My daughter (according to the definition given below) is a millennial. So, I thought it appropriate to ask her and her cohort about drinking whisky. I also allowed them access to my drinks cabinet. That might have been a mistake. It might have taken some time, but millennials are the new entrants to the workforce with money to spend and are discovering that whisky that I have always loved, is, in fact, cool, after all.
The term millennial is usually considered to apply to individuals who reached adulthood around the turn of the 21st century. The precise delineation varies from one source to another, however. Neil Howe and William Strauss, authors of the 1991 book Generations: The History of America’s Future, 1584 to 2069, are often credited with coining the term. Howe and Strauss define the Millennial cohort as consisting of individuals born between 1982 and 2004.
So, if you are a millennial in 2019, you can be 15 to 37. Here’s why I first think this term and all their beliefs, tendencies and definitions attached to millennials are best generalised. Especially when it comes to whisky. It makes sense to do some real-world research on real millennials.
The assumption is that they are kids and kids like sweet things. This belief continues to their drinks – they will be sweet, super-fruity and light in the body. They don’t want to think about it too much because their attention span is short. If they don’t like it straight away they won’t spend time on learning about its complex nature
These instant decisions brands include fashion to food, and, not surprisingly, whisky, which has been enjoying renewed popularity over other spirits over the past decade thanks to the adventurous palate of the high-spending 22-37-year-old demographic. My experiments with my tame crew of millennials reveal the same decision process. It is a swipe right or swipe left with nothing in-between.
I tried a few whiskies and a few stood out as instant hits. One of the brands enjoying growing rapport with the younger set is Chivas Regal, which satisfies millennials’ thirst to support and associate themselves with brands that can boast of a long history of excellence.
The test team seem to enjoy the smoothness and quickly understood the visual impact of the label and the bottle. It has a statement about where it comes from and what it will taste like.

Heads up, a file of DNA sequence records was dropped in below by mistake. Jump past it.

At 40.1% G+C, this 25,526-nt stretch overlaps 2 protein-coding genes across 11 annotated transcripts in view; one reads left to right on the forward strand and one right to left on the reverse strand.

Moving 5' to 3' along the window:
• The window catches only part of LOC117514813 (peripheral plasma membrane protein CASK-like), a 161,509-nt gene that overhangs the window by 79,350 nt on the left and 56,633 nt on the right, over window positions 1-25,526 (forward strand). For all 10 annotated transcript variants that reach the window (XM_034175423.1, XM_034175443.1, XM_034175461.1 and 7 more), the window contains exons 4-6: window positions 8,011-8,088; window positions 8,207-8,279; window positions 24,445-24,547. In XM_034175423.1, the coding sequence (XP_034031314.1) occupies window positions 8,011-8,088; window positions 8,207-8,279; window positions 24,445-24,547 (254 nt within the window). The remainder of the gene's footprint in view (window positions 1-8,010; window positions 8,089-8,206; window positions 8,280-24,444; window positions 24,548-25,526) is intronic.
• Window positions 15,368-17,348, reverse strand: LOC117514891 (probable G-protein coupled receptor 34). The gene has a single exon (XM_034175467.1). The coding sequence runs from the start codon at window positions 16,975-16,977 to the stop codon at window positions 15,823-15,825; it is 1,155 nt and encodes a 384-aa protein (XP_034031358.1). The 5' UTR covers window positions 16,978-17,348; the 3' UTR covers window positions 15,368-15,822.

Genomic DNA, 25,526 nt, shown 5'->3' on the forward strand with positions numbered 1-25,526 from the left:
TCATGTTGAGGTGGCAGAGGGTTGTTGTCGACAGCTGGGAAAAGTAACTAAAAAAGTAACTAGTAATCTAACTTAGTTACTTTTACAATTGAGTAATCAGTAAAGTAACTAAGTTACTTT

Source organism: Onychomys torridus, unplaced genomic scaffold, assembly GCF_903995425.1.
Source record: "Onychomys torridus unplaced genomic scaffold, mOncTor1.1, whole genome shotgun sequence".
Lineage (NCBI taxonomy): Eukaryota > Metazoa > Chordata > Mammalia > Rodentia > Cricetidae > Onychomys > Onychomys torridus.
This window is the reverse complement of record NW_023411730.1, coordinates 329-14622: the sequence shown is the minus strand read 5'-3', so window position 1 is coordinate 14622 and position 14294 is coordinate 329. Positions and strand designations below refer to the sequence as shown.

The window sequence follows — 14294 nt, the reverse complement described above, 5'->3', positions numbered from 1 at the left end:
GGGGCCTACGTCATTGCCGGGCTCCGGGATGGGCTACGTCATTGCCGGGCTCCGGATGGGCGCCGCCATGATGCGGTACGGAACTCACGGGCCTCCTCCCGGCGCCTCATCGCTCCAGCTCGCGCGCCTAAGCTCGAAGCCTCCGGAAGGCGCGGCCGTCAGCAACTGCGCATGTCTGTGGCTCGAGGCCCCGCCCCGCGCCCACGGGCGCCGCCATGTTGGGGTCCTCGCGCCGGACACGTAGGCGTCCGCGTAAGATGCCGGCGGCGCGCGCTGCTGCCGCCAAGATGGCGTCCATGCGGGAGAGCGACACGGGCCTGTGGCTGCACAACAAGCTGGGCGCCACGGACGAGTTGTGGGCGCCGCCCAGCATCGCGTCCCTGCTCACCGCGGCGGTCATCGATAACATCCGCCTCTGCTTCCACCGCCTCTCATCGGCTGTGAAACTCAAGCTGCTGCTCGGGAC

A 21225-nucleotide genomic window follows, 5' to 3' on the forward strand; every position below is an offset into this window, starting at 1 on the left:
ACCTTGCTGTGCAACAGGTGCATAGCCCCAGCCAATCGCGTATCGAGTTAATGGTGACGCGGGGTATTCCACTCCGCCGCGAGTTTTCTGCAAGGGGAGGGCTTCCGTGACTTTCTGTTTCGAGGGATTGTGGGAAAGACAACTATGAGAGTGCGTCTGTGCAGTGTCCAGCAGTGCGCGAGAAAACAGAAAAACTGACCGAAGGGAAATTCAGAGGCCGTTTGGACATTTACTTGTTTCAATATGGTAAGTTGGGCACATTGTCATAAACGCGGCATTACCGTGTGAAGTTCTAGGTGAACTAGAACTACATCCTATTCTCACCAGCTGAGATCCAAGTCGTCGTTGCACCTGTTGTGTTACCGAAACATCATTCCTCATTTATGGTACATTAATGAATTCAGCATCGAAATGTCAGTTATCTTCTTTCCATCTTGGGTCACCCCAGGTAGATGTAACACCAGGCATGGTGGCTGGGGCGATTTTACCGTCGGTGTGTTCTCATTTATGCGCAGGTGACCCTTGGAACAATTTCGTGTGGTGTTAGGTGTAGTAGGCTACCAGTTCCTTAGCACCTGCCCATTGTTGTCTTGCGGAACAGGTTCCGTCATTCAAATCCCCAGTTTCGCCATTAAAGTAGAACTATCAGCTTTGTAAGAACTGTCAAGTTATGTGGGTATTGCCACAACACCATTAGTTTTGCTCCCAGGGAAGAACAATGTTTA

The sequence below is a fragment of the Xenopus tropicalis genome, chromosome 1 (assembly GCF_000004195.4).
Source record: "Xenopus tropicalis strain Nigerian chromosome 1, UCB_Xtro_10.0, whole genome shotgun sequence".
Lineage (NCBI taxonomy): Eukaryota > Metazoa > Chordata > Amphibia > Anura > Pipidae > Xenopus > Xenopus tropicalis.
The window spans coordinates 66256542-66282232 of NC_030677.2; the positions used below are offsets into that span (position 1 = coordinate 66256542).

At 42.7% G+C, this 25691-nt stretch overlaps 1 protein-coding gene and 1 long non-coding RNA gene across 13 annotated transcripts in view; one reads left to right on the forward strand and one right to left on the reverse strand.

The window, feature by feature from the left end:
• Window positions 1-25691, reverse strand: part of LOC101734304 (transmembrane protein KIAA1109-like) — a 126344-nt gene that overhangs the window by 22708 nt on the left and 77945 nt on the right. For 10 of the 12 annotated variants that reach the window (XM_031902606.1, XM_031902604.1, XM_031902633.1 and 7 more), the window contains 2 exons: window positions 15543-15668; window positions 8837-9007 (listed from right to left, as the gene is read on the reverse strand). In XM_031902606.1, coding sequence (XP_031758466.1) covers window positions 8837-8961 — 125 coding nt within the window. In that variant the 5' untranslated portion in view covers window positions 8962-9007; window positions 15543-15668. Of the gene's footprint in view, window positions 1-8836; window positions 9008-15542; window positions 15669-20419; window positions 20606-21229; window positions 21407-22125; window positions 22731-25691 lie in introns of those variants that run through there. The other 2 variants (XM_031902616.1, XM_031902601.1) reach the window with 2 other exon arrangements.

Millennials appear to want things with credibility and heritage. Balancing this need is a desire to try new, innovative things, they also want brands that give back. Chivas has all that. It has a new (to them) and exciting taste and an instant hit at the core. It ticks a lot of boxes for millennials.
Authenticity is one attribute that Scotch whiskies in general and Chivas Regal can lay claim to, considering that Scotland imposes stringent guidelines on manufacturers, to make sure that every bottle of whisky that comes out of the distilleries have the right to call itself Scotch whisky. These rules cover the ingredients that go into making whisky as well as the process. When the bottle says aged 12 years, then it must indeed be aged for at least that long.
It is a guarantee to the millennial consumer that when they buy their bottle that says Scotch whisky, then they have the confidence that that is exactly what it is. These high standards of quality help explain the unquestionable popularity of Scotch whisky through the years, even against stiff competition from other countries that also produce whiskies such as Japan, Ireland and the United States.
The idea of sharing stories of success over finely crafted whisky is at the heart of various advertising and marketing campaigns to entice younger drinkers into the Chivas Regal fold as well as help keep regular drinkers loyal. It also diversified to include such innovations as Chivas Regal Mizunara and Chivas Regal Ultis.
These new tastes for millennial seem to have opened the doors and staying true to a proud tradition while remaining relevant in the age of change makes these efforts to endear itself to diverse markets that much more exciting.
I can perfectly understand, that, from a marketing point of view, you need to put people into categories to design specific products meant to appeal to them, even if a bunch of marketers keep arguing segmentation and demographics aren’t relevant anymore but that’s not the debate.
I asked my millennial tasting team whether they like their whisky to be light and simple. Their reaction was interesting. They said they have a taste for bold, heavy, rich and bitter drinks. It just need great packaging and be interesting and relevant.
They are right. The success of all the heavily-hopped IPAs, fancy complex cocktails, craft Gin (and new tonics) and the desire for peaty whisky is self-evident.
From their perspective, they see more and more millennials going for the real stuff, they don’t want half the experience anymore, they want it all, and they want it now. Instant gratification with an expectation of innovation.
Their generation seems to be attracted by the extremes. The watch extreme sport, enjoy extreme gaming violence and listen to extreme music. This all happens from a young age when they access their tablets and smart-phones. It makes sense that their drinking habits would be no exception to the rule. When my daughter got her friends over, the first thing they want to taste is a single malt, even when they have never enjoyed drinking whisky. Or maybe that’s just her having experimental friends with expensive tastes!